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County seeks feedback on future Burnside Bridge design

Posted by on September 10th, 2019 at 12:33 pm

Cross section proposals.

Alternative #3 would replace existing Couch Street curve with a new ramp.

Multnomah County has released an online open house survey and needs your help to design a new Burnside Bridge. Their effort to create a new bridge that can withstand a major earthquake is currently in the environmental review stage. The review is focused on four options that have been whittled down from 100 that were studied since the project began in 2016.

The survey asks for feedback on several elements of the project including: the bridge design alternatives, the bridge cross-section, how to manage traffic during construction and the criteria to evaluate alternatives.

Three of the four remaining bridge designs (one of which they’re recommending to drop from consideration) would make the bridge wider in order to, “accommodate more space for bikes, pedestrians and transit.” Alternative #3 would “smooth out” the infamous Couch Street curve.


If the bridge is replaced (versus retrofitting the existing one) the cross-section would be about nine feet wider. In their current designs, the County would use that extra width to widen the bike lanes (to eight feet) and other vehicle lanes. They also show a concrete barrier that would separate the bike lane from the other lanes.

Take a look at the options and please consider sharing your comments. The open house and survey will be up through October 4th.

In related news… while the County won’t begin construction of this project until 2024, the City of Portland already has plans to move forward on a bus lane project on the Burnside Bridge as part of the Central City in Motion plan. That project would create a bus-only lane for three TriMet bus lines and widen the bike lanes in both directions, “opening the possibility of providing protected bike lanes.”

— Jonathan Maus: (503) 706-8804, @jonathan_maus on Twitter and

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NOTE: We love your comments and work hard to ensure they are welcoming of all perspectives. Disagreements are encouraged, but only if done with tact and respect. BikePortland is an inclusive company with no tolerance for discrimination or harassment including expressions of racism, sexism, homophobia, or xenophobia. If you see a mean or inappropriate comment, please contact us and we'll take a look at it right away. Also, if you comment frequently, please consider holding your thoughts so that others can step forward. Thank you — Jonathan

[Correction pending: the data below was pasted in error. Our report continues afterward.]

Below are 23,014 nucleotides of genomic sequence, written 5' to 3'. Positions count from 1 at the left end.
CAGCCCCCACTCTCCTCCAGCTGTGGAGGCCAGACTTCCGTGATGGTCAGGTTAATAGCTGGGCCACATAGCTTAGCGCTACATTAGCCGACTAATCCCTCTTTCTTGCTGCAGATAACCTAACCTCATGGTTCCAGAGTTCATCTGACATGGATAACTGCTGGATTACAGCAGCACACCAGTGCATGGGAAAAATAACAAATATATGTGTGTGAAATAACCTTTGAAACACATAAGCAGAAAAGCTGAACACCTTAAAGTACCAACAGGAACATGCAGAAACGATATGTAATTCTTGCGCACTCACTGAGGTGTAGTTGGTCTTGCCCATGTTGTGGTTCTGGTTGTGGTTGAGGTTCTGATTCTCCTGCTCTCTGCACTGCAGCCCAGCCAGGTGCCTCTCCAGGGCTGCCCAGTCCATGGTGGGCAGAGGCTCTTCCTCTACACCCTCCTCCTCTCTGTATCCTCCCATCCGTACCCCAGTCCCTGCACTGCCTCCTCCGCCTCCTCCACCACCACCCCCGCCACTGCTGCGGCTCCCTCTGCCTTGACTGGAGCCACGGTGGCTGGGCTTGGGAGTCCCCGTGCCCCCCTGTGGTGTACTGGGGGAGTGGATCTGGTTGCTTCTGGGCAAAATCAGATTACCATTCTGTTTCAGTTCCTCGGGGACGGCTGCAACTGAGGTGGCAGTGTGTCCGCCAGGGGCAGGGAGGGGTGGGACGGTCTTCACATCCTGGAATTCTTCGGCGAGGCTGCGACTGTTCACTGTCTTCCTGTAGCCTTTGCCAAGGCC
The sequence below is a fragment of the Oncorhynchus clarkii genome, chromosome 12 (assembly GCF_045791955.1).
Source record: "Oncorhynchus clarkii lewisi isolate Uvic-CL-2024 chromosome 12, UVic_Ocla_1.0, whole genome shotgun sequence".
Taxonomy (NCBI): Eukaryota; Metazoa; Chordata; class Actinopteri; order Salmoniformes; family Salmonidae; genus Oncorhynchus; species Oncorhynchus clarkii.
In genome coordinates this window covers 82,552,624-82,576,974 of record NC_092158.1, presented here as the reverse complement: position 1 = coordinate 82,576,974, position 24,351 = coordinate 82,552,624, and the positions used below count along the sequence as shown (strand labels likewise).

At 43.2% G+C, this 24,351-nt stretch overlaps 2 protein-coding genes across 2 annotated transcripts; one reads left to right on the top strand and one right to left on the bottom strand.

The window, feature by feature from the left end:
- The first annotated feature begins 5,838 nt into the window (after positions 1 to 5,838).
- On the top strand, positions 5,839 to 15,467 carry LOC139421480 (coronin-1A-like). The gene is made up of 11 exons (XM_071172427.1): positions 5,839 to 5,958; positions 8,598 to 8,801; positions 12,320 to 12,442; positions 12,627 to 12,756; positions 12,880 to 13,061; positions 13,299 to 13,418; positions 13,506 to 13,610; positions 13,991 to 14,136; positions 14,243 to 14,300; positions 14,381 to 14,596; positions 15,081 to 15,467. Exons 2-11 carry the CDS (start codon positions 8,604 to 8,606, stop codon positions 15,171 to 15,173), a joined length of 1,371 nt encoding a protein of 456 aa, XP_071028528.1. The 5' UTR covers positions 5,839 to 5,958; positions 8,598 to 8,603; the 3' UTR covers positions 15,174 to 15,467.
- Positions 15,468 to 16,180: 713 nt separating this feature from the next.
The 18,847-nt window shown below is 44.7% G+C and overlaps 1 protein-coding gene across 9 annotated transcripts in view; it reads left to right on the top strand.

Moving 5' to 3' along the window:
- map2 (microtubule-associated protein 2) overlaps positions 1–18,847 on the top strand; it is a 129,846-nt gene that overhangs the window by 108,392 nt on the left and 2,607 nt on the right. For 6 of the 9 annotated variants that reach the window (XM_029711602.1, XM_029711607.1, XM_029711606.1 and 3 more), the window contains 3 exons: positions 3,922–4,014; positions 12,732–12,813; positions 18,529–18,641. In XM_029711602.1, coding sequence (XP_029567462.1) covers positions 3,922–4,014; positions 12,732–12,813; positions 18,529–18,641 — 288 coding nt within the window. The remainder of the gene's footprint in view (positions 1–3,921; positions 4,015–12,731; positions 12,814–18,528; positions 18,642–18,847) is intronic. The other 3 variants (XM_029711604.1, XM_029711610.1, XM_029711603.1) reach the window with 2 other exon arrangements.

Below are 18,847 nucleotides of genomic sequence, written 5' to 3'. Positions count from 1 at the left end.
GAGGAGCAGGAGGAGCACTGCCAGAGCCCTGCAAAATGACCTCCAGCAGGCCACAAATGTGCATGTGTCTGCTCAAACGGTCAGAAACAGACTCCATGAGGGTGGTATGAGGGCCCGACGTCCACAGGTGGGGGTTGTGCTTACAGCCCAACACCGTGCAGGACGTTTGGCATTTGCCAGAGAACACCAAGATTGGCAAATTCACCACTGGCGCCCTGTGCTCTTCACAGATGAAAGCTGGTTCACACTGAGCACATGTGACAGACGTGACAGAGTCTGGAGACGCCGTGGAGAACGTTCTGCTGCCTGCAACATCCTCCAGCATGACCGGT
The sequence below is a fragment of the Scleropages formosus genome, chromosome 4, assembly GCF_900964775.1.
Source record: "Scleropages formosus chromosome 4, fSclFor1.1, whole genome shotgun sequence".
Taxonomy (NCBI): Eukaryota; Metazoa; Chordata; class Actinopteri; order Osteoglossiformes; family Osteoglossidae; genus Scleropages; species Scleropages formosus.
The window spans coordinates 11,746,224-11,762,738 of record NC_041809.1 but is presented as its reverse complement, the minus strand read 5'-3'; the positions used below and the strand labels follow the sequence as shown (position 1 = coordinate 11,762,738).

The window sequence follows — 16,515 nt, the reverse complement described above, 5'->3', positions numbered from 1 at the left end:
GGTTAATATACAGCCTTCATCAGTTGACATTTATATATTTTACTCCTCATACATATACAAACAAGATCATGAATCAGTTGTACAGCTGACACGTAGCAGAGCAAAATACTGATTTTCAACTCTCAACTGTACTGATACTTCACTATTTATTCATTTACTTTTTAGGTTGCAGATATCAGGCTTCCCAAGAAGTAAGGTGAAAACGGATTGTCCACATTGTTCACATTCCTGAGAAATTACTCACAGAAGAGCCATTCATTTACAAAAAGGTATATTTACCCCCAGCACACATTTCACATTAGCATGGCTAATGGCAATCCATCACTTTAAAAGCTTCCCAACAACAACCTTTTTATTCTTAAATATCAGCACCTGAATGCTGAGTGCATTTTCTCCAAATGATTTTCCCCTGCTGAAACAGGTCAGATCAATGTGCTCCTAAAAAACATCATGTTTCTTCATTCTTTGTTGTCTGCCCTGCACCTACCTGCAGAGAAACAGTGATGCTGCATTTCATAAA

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paikialaJohnny Bye CarterGlowBoySpencer BoomhowerJeff Glanville Recent comment authors
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Hello, Kitty
Hello, Kitty

Can we retrofit (i.e. narrower profile) and add a concrete barrier between cars and bikes?

Jonathan K
Jonathan K

(A) Closing the bridge for several years or (B) spending $100 million to build a temporary bridge both seem like really bad options. For reference, the Tilikum Crossing cost $135 million.

Why not kick in an extra $50 million upfront and build a permanent 3-lane bridge on Couch street? During construction of the Burnside bridge it could carry the bus lane and one lane in each direction. Then the Burnside bridge would only need to be replaced with a 3-lane bridge instead of 5. This wouldn’t reduce costs by 40%, but maybe by 20%? That seems achievable, right? So in the end, you’d have two bridges, each with two traffic lanes and a bus lane. The cost seems like it would be a wash, or even cheaper than what’s being proposed (especially if you compare it to Alternative 3, in which the Couch bridge already extends out half the distance). We wouldn’t need to implement the west Couch couplet, it could rejoin Burnside at 3rd or Broadway.

I’m genuinely puzzled why this isn’t one of the alternatives. Maybe a permanent Couch street bridge would cost much a lot more than the Tilikum bridge or a temporary bridge (though, why?)? Or maybe it’s impacts to waterfront park?

Anyone know if this was considered, and why it wasn’t carried forward?

Opus the Poet

Too many vehicle lanes not enough transit lanes. Eliminate one vehicle lane for a transit lane and make the middle lane reversible for rush hour and closed the rest of the time. Move people, not cars with one person in them.


I assume that a retrofit would be much cheaper than a new bridge, which is good. However that cross-section is a terrible use of the width that’s available. The width occupied by the third Eastbound lane should reallocated for wider, protected bike lanes. Also bus lanes.

I made a quick little graphic of what this alternative cross-section ought to look.


If we’re going to go to the trouble of building a new bridge, it should be ready to serve as a BRT route at some point in the near future. So, two dedicated transit lanes, with the capacity to lay down streetcar tracks also.


Why on earth would they widen the vehicle lanes? People drive way too fast on the Burnside as it is!

Spencer Boomhower

Submitted feedback! Including comments I gleaned from these comments, like the idea of a Couch bridge instead, and 10′ lanes being plenty for a city, which helps makes a refurbished bridge (my preference) more feasible.

Johnny Bye Carter
Johnny Bye Carter

Feedback submitted.

I stated that they should retrofit the current bridge and leave only one lane in each direction for the transportation modes of: motor vehicle, bus, bicycle, and sidewalk.